The smell of startups

The Queen thinks the world smells of wet paint. So it has been said, anyway. But the thing is, if it’s true, how would she know?

Thus wandered the mind during a talk by a senior honcho at one of the world’s leading tech companies at Shoreditch House recently. All these people worrying about technology and jobs and robots should just “check their cognitive bias”, he advised.
So should you, mate, I was going to say, but by then he’d sped off to Mars. 
We all slip into obliviousness about our environment because it is for each of us our own particular normal. And so, I wondered,  what might we come across so frequently in Silicon Roundabout that we forget that it is special? 
The author David Foster Wallace once gifted us a parable about the ease with which we lose our bearings and lose sight of our life and our world. He said: “There are these two young fish swimming along, and they happen to meet an older fish swimming the other way, who nods at them and says, “Morning, boys. How’s the water?” And the two young fish swim on for a bit, and then eventually one of them looks over at the other and goes, “What the hell is water?”
What, then, is the water like in Shoreditch? What does it smell like? I decided to find out and took a stroll of curiosity in the manner of Patrick Suskind’s  anti-hero Grenouille in his novel, Perfume. This is what I sniffed out:
Two Pizzas
The perfect sized development team can be fed by two pizzas. This was the lean heuristic created by Jeff Bezos as he built up Amazon. More than two Pizzas and the team is getting too big for optimum efficiency, much less and you may not be in growth mode. You smell two pizzas only and you’re near a startup. 
This is the fragrance of the spectacles worn by “n00b” startups as they pitch their first idea to accelerators, angels and friends and family. The whiff sours fast.
This permeates the atmosphere almost every time angels or mentors explain to a n00b that they know just how to grow this decent little business into a unicorn …and can be persuaded to share the insight for rolled-up advisory fees and founder shares.
Shoreditch is mostly a patchwork of coffeeshops separated by the need to stretch your legs. This smell is everywhere. It is the base.
Chinese Apples
Every flat surface in Silicon Roundabout supports a silver computer that once smelled of the the Chinese factory where it was manufactured and packed.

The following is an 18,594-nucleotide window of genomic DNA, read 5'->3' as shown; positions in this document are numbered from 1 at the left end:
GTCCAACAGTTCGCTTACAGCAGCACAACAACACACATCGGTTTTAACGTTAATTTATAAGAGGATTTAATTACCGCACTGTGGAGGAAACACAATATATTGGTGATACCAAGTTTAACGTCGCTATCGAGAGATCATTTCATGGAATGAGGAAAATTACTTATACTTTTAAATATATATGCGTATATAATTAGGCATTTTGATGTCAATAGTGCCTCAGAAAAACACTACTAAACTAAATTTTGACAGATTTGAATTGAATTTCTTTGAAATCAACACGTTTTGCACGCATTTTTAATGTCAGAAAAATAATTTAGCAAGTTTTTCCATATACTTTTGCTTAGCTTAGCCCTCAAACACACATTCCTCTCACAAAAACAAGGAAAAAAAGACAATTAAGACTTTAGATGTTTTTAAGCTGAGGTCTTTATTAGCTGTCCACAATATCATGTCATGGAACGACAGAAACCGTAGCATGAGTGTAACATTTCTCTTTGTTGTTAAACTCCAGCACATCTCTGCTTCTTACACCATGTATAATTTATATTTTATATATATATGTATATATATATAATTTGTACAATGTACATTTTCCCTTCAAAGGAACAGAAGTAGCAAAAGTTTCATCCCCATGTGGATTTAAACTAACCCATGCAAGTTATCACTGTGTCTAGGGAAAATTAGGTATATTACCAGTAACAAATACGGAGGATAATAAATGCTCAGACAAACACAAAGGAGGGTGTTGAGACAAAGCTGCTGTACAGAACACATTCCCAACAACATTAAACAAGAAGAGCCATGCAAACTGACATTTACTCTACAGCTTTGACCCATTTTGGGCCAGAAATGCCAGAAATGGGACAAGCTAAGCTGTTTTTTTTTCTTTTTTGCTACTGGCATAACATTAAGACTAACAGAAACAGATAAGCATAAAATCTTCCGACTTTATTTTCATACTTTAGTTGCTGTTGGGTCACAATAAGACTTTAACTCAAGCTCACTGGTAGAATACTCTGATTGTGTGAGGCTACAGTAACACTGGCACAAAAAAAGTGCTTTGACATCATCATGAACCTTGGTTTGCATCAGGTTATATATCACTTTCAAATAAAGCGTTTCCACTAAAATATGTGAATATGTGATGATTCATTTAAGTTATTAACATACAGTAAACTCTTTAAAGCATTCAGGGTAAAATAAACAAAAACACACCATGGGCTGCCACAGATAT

Red Bull
There is at least one hackathon going on every weekend and  usually many more. Jamie Oliver is judging a “food hackathon” as I write this. He might wish it to smell of fresh baking or lobster bisque but I guarantee that the overpowering pong will be that of all the energy drinks that have kept the hackers up through the night.
Sweaty yoga mats
There’s a moment just before morning rush hour when the pavements are overrun by a sub-species of Old Street inhabitant – the top-knotted yoginis. For a brief instant it is as if the northern lights have lost their direction as creatures wearing startling cosmic-patterned yoga pants and proudly bearing their rolled up mats briskly scuttle up and down the streets. An hour later they walk back much more slowly. 
Bicycle chain oil
This neighbourhood is the home of the fixed wheel bike brigade. They louche down the inside of buses, the other side of the road, and balance like a circus act at red lights (sometimes). Meanwhile Brompton bikers angrily show that just because their bikes fold in half and have small wheels it doesn’t mean their freakish gears won’t allow them to go just as fast. Rush hour is bedlam. Bicycle chain oil and burnt rubber give texture to the cursing and yelling, diesel and horn blasts.
Brick dust
Vast numbers of older buildings are being knocked down to make way for bigger, newer buildings. The dilapidated old warehouses and office buildings that used to sit in no-man’s land between the City and Islington were once so cheap that artists, designers and startups flocked to Old Street. Thus the scenius was born. Now these buildings are toppling like dominoes – though the low rents have disappeared faster. 
Steel and glass and cement dust
That tinny tang, that smell at the back of your throat, that’s from the brand new high-rises that are being built where the old brick buildings once stood. The Old Street gyratory itself is gradually being hemmed in by hugely expensive and vast office blocks. Who will occupy these? Bootstrapped startups? er…
Old Street is less than half a mile north of the City.
Old Street is but a few flat whites away from Brick Lane which has many smells of its own to offer – not the least the  amazing curry shops. But today, readers, spare a sniff for the sugary smell of breakfast cereals. During the Autumn, protestors attacked a shop that sells all the varieties of cereals available in the entire Universe. With robots, artificial intelligence, multitudinous apps and revolutions being created in Old Street the protesters were alarmed by the wrong target. They couldn’t smell the wet paint.
This is my December 2015/ January 2016 column for BA Business Life…. which you should be sure to read every month because it was this column wot won columnist of the year. Did I mention that already?